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Is harsher punishment the answer to hate crime?

Penelope Gibbs
01 Nov 2013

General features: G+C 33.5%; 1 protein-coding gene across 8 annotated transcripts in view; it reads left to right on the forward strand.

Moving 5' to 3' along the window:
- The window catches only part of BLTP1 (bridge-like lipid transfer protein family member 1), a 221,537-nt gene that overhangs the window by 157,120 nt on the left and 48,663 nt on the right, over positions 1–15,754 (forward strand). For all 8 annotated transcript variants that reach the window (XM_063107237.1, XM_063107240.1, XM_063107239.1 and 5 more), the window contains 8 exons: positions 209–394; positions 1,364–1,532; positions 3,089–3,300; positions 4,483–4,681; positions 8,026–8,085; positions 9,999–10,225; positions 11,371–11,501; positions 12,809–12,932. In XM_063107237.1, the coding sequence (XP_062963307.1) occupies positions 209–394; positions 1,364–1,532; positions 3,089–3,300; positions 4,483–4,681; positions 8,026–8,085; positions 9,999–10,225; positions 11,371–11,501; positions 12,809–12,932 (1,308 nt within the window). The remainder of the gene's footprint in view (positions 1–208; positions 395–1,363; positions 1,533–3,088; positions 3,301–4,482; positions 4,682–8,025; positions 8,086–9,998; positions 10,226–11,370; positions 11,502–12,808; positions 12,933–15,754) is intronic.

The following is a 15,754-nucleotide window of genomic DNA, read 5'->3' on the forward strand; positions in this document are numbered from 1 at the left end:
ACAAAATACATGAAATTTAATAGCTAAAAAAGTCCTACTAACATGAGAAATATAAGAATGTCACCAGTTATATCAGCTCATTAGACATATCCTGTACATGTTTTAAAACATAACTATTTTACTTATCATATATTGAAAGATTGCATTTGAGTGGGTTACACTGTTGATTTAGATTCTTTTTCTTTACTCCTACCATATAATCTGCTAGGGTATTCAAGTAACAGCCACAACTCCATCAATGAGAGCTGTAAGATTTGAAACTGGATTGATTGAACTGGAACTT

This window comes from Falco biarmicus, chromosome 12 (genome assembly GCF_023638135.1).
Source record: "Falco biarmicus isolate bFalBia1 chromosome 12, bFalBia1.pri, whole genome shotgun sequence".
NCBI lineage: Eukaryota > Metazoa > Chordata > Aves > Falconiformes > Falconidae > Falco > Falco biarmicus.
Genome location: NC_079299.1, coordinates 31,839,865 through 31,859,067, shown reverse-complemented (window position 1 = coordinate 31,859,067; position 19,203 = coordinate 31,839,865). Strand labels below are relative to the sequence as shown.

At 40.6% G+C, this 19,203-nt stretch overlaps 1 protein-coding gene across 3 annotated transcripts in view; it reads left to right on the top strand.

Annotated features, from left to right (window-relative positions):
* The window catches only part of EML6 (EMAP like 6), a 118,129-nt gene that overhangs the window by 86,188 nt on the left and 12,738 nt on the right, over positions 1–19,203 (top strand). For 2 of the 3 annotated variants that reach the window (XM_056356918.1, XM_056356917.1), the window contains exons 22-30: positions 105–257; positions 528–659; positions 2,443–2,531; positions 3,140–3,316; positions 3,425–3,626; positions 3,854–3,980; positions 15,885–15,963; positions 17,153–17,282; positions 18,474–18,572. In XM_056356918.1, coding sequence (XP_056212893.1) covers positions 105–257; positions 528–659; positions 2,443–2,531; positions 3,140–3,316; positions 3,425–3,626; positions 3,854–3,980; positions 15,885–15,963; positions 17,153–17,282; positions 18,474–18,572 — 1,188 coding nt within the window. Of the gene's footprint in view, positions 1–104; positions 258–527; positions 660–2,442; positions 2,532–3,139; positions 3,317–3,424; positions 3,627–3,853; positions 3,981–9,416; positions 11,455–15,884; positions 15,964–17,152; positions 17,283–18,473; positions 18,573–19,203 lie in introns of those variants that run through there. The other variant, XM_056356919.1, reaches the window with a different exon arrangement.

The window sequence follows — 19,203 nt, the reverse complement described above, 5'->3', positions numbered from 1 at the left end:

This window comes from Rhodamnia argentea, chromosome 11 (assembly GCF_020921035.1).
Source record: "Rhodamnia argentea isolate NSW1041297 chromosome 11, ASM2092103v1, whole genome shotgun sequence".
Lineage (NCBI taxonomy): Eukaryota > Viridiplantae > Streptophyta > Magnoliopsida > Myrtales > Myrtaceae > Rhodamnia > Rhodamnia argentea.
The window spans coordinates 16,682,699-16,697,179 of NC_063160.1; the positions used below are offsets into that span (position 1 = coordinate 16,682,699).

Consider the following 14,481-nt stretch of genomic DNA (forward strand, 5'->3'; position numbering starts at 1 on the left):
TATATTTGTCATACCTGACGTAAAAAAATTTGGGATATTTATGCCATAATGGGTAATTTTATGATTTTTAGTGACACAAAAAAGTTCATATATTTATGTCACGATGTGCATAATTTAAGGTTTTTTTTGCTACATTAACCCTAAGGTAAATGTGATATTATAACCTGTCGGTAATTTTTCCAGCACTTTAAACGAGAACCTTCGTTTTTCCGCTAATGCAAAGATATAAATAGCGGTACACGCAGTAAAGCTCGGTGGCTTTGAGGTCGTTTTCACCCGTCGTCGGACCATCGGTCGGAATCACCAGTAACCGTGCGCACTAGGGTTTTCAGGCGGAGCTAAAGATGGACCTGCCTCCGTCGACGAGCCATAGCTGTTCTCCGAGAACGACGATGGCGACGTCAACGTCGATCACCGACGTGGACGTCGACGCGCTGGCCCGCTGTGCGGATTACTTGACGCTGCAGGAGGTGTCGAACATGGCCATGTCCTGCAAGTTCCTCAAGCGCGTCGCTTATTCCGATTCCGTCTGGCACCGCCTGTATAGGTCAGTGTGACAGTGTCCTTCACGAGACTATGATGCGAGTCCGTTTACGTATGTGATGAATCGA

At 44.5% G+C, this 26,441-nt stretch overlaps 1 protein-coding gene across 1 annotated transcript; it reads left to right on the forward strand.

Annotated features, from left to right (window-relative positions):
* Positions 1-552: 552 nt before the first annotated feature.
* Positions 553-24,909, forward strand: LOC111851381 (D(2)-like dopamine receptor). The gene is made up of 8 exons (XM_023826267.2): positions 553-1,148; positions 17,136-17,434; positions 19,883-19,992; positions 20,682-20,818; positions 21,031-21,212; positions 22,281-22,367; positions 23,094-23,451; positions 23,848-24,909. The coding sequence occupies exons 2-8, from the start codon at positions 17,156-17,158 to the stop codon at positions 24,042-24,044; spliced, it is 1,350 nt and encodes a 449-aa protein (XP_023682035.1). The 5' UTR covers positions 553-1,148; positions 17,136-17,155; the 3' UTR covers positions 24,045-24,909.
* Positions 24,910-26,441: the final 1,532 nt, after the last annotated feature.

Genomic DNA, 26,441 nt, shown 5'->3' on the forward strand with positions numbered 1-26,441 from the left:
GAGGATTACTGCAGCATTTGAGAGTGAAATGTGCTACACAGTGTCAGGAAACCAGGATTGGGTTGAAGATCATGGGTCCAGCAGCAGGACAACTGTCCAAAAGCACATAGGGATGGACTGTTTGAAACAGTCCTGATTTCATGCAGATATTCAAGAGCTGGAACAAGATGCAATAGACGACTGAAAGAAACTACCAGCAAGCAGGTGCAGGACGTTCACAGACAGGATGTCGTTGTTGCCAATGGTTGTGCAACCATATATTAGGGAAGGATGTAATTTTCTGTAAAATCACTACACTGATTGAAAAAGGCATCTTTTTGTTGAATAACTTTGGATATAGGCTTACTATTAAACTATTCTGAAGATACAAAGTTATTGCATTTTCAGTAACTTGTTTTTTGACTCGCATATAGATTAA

Mencap and other charities have been waging a campaign for many years to get crime against those with disabilities classed as a hate crime.  They complain that perpetrators get too lenient sentences. “Sentencing at the moment does not always reflect the seriousness of hate crime”. The charities have persuaded the Law Commission to make recommendations on reforming the law.  But this whole approach troubles me.  It may be that compared to other hate crime (eg against those from particular races), crime against those with disabilities is sentenced more leniently.  But ratcheting up all sentences is not the answer.  And calling for harsher sentences assumes they are a deterrent.  But they are not, as this article by Mark Walters points out.  Its an excellent piece but I don’t however agree with Mark’s conclusion that the law should be changed to provide a social declaration of hate, ie to give the message that disability hate crime is to be abhorred.  The law is an incredibly blunt instrument with which to change attitudes and the problem with ratcheting up sentences is that punishment doesn’t work.  The answer is for all sentencing to be made less punitive, bringing sentences for existing hate crimes down not up.  Hate crime is terrible, but other approaches are needed to combat it.  The irony of the situation is that many offenders have disabilities too, including learning disabilities.  If disability charities call for harsher punishment of perpetrators of hate crime, they feed a feeding frenzy for punishment which may in turn ratchet up the sentences of those disabled people who commit crime.